• Cat_writes

A week at the Beach

I’m just back from a holiday, which turned out to be incredibly fortunately timed to coincide with the UK’s recent heatwave. After losing count of the weeks spent at home just the three of us, I decided we had to get out of our home town for a bit. When the lockdown began to ease I booked a spontaneous staycation in Broadstairs, Kent, just two hours away from us, but with some key things we don’t have here: a sandy beach, a quaint little seaside town, Italian-grade ice cream and the sound of seagulls. It turned out to be one of my better knee-jerk decisions.

I feel very lucky that what was meant to be a simple break and change of scene turned out to be a truly amazing week of beautiful weather, playtime, swimming, fresh air, yummy food (with minimal cooking for me) and real rest and relaxation for all three of us. The kids are tired, tanned, and full of memories of carefree beach playtime and late nights watching movies and playing Nintendo until they passed out – no tortuous bedtime routine when we’re away. I’m also mildly astonished that I actually feel pretty great too. As other single parents – well, actually all parents – will know, there is an element of ‘same stuff, different location’ to holidays with young kids.

I’ll be honest, it was a bit of a milestone for me because this is the first time I’ve taken them away completely on my own (we’ve been away with friends and family groups, but never just the three of us) and I did wonder how it would go: would my patience last all week? Would I be able to manage all our bags, not just on the journeys to and from the flat but all the trips to the beach with the picnics and paraphernalia for all three of us? But the endless lockdown pushed me to make a decision that I was probably a bit afraid to, and I’m so glad I took that leap. I know I’m not exactly breaking any new ground with my little beach holiday but I’m documenting it here because it’s definitely on the ‘list’ of experiences I wanted to do, and thanks to Corona have actually ticked off sooner than I thought I would.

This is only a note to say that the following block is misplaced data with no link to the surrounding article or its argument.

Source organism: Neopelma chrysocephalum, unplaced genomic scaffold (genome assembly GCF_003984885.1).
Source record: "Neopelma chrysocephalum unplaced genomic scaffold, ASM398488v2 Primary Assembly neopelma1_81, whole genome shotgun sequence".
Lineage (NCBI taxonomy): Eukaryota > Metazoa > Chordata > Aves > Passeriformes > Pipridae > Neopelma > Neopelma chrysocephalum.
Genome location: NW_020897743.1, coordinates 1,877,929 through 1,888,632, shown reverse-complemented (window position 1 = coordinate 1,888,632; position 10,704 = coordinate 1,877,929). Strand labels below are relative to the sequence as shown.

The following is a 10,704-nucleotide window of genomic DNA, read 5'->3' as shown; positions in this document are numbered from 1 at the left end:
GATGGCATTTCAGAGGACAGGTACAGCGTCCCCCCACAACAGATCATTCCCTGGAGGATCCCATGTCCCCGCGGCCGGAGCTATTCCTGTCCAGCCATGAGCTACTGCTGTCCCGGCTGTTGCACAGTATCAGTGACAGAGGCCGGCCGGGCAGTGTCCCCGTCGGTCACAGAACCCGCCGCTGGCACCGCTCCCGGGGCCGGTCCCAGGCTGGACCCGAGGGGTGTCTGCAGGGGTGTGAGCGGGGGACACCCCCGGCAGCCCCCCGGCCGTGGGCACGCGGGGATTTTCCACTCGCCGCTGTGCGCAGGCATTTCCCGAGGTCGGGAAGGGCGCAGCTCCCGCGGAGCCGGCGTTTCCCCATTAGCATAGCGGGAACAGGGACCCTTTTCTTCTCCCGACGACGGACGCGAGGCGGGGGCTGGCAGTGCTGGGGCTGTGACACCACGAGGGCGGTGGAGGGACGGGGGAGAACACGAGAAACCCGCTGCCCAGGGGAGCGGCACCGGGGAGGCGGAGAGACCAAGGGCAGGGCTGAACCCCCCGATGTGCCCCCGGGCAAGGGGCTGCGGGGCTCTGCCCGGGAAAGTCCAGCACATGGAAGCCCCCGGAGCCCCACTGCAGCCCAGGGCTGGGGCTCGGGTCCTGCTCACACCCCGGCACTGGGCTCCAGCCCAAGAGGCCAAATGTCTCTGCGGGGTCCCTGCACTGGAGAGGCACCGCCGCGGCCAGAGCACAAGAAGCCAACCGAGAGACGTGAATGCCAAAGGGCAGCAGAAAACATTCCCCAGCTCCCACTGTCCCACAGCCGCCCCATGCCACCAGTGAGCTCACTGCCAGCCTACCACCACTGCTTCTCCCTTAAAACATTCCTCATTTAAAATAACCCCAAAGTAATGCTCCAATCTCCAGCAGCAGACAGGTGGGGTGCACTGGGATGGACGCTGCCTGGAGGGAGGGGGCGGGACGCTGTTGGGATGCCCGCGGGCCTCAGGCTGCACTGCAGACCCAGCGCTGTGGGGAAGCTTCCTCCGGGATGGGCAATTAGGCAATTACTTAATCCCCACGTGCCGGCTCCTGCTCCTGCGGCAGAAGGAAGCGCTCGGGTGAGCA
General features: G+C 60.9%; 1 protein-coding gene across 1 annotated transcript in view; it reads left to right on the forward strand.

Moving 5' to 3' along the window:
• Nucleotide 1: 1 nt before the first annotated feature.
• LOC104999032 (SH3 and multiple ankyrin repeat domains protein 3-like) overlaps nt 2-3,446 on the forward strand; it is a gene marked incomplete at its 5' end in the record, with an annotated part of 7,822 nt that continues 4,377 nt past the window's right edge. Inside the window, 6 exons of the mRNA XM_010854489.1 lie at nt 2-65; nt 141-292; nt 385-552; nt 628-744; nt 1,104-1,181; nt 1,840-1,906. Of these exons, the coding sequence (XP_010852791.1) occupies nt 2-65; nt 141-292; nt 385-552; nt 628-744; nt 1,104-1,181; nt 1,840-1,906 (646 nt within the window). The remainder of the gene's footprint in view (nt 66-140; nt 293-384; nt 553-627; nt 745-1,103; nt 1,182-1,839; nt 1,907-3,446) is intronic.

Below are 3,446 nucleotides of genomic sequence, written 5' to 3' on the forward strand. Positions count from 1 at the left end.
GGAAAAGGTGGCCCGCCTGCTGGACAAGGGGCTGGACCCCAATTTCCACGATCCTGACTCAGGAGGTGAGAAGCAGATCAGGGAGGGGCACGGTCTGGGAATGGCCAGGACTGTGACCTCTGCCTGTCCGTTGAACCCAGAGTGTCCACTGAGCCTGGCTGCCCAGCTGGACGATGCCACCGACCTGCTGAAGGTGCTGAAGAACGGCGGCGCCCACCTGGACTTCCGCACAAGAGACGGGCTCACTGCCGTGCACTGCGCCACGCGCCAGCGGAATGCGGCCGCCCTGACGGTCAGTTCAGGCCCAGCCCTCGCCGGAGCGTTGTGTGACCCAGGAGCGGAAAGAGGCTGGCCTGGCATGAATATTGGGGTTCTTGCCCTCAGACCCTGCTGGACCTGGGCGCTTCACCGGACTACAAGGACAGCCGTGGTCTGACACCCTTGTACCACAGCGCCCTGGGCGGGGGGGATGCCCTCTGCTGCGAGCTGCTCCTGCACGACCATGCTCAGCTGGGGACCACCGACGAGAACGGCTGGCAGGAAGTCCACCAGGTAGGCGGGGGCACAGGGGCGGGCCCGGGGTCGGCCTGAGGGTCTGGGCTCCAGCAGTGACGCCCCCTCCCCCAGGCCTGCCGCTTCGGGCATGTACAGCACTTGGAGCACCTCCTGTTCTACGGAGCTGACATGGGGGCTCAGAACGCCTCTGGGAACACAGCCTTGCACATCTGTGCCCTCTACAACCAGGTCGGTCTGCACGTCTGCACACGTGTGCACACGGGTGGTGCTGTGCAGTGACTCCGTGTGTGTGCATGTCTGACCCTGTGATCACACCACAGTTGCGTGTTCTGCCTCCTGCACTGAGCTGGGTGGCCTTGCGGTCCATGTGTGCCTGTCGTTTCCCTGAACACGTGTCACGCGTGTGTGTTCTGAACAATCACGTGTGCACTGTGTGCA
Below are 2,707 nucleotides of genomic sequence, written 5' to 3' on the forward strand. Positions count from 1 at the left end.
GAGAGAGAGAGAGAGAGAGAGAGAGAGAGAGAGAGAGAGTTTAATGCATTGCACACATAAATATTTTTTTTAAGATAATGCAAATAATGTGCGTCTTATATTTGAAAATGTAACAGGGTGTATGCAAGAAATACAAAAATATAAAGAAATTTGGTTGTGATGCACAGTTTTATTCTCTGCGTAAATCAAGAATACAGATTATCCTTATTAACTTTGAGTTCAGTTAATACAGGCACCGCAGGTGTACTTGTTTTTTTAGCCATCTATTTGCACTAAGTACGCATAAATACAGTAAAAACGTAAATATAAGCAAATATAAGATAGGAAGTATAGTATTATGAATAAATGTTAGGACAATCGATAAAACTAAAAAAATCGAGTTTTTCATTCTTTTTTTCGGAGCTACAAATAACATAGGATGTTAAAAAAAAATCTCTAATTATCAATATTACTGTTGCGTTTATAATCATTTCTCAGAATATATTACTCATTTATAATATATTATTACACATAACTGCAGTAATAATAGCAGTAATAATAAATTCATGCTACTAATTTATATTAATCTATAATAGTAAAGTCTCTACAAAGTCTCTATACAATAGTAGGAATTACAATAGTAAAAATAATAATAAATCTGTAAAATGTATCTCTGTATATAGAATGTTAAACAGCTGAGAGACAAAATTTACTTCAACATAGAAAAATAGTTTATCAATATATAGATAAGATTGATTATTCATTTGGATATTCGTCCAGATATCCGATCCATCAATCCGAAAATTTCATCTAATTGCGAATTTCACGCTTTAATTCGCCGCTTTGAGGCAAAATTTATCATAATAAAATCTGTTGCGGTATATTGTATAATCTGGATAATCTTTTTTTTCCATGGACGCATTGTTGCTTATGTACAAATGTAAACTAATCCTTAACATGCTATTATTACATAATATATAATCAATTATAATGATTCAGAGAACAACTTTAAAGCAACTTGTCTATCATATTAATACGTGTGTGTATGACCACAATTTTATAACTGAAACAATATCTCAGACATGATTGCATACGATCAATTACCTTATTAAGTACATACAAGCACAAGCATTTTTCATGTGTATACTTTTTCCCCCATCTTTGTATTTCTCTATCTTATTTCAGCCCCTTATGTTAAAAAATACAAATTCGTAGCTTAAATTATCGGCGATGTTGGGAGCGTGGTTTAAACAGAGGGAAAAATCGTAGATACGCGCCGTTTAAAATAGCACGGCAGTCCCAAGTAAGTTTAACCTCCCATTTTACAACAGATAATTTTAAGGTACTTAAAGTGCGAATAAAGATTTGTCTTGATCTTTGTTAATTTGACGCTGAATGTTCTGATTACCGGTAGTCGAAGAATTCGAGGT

The gratitude I feel right now for our lovely trip also makes me reflect on how incredibly lucky I am in general. If it feels like a big deal for me to have completed a single-parent holiday, I’m also aware that that’s because I’m privileged enough not to have faced one of life’s worst challenges. Local social media sites have been alive with discussion of the fact that a hotel in our town is currently housing asylum seekers who were displaced by the lockdown measures during the pandemic. Knowing they’re so close makes me wonder what they went through to get here and why. We’re less than half a mile apart but divided by strokes of luck, circumstance, accidents of birth. If I’m congratulating myself on taking two kids to the beach for a week, how would I cope faced with war, persecution or political upheaval that meant I HAD to leave my home? How would I handle a journey without my car, the kids’ favourite toys, nappies, food, enough water? If I found lockdown hard in a house with a garden and a trampoline, how long would my sanity last living in one room in a hotel without an end-date in sight? The Choose Love charity is one I try to support regularly and I’ve made a donation today in solidarity with those unknown families sleeping so close to me right now and whose destiny is in someone else’s hands.

It feels hopeless to wish for a better future for them but I wish it anyway. And I’m going to try to manifest the renewed hope and energy I have from my British seaside holiday into the various voluntary work I do to help those who aren’t so lucky. Next up is a project I can’t write about in order to protect those involved but it’s always possible to shop well and donate to fab charities. So this tee is in my post-holiday laundry mountain. And my pride at having achieved a single-parent milestone is tempered by the knowledge of how blessed I am in comparison with those for whom travel is not a refreshing change of scene but a desperate search for sanctuary.

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